"You never go to church." "My parents persecute Christians."

And so on. I make a point that we don't know what's written on the back of these people's cards, and that no matter how gross or maddening the front is, each of these people needed love. Then we move on. But I couldn't move on.

My heart has been broken lately for the broken. Rage has been kindled against injustice in every form. Sex trafficking, domestic abuse, movie theater massacres, these Westboro nutjobs who just won't go away, date-rapists, preachers bent only on making money, elitist, introverted writers/musicians who hang out in Nashville coffeeshops and pretend they have their crap figured out and that the rest of humanity can just burn... I've wanted to bleed them slow that sell humans as slaves, to break the knees of every father who beats his children, to make cowards behind masks who tear-gas and open fire in rooms full of innocent people beg to be spared. We live in an age that celebrates vigilante justice because we CRAVE justice and we see so few fighting for it. But I was confronted this summer with the realization that I serve a King who IS justice. Who tells me, "vengeance and recompense are mine." Who commands me to love those people I hate - for that is my role, and I have to trust that men who molest little girls will get theirs as He sees fit.

It was like this: if a twelve year old who bullies children smaller than he is needs love more than he would ever admit, how much more to the most despicable of creatures need it? Also: who am I to judge what the back of anybody's card says? Who am I to assume that any action done by another man is anything but some semblance of a cry for love and understanding and a plea for a shoulder to cry on or a voice to say, "I know, man, but there's another way?"

If my enemies are the enemies of justice, what am I to do with my King's reminder that I am supposed to love them? Or: what if early Christians felt the way I have felt against Saul, who murdered their own kind in the coldest of blood?

As a philosopher (not in the pretentious way, merely as a lover of wisdom), I love engaging in discussion about justice. What it means, how it looks, etc. But as one who is sick of roundabout reasoning and the disappearance of definition upon its examination, I have learned this summer that the only way to escape this endless cycle if heady talk an conflict and unreadable consensus is through love. An the only way to have this kind of love is through the knowledge of an relationship with the God who calls Himself love.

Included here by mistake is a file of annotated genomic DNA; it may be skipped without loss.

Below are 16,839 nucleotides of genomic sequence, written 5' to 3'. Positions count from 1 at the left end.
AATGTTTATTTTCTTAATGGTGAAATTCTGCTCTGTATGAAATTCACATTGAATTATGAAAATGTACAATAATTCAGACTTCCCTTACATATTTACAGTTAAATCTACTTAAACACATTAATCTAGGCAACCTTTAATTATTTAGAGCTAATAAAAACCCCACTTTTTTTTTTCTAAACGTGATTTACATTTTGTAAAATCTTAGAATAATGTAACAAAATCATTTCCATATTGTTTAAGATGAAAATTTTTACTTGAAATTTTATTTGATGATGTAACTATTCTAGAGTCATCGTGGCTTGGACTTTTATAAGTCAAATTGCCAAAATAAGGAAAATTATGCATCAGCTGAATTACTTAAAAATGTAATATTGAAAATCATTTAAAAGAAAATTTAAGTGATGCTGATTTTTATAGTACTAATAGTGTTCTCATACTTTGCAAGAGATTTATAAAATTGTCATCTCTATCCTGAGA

Imagine with me a world who saw Christians not as this Westboro nonsense or as Fox News enthusiasts or as terrible tippers or as high-horse riding, Bible face-punchers or as picketers or as condemners of "sinners" or as all of the things my people have been (deservingly) labeled, but as people who stood together and loved the unlovable (think of how difficult that is) and prayed for mass-murderers and rapists and wife beaters and forgave anybody who slaps us or those we love in the face. What if we left the judgment and justice to the One who separates wheat from chaff, goats from lambs, and treated everybody as not beyond redemption, as WE have been treated?

Imagine what that kind of body could accomplish for their King.

Hamilton Barber

The subject of this page is an introverted writer/musician/lunatic from Chattanooga, TN who dabbles in lexical dexterity, unorthodox thoughts on prosperity, and being overwhelmingly undeserving of the privilege of waking up every day. He hopes that everybody who reads these words takes them to heart and leaps higher than he ever could. He reads, thinks, and speaks too much; he listens, works, and loves too little; and he says “I” entirely too often. The words on these pages are not his: they are the words that were given to him.

A brief in-between posts addendum

I have been thinking in aphorisms lately. It is slightly annoying and I am still not great at them yet, but they are very fun for provoking thought. I would love to hear your contributions. Continued from last post:

26. The Horrible of Mondays is unknown to the Sun illuminating them.

27. The comfort of Paradox comes with the realization that some things have solutions.

28. Give a man a pen and he will most likely lose it. Teach a man to pen and he will dream as big as the sky.

29. The most dangerous thing for human "productivity" is the sparkle in their eye when they talk of things they love.

30. The Philosophy of busywork: it is the means, not the end, which is valuable.

31. American Education: learning is best measured by receipts.

32. What if we handed out paint brushes as often and as freely as we do prescription drugs?

33. A life of regret: airtight backup plans padding forsaken dreams.

34. What has been seen cannot be unseen, only denied.

35. The more I learn, the more I realize that most of what I have learned is invalid.

Hamilton Barber

The subject of this page is an introverted writer/musician/lunatic from Chattanooga, TN who dabbles in lexical dexterity, unorthodox thoughts on prosperity, and being overwhelmingly undeserving of the privilege of waking up every day. He hopes that everybody who reads these words takes them to heart and leaps higher than he ever could. He reads, thinks, and speaks too much; he listens, works, and loves too little; and he says “I” entirely too often. The words on these pages are not his: they are the words that were given to him.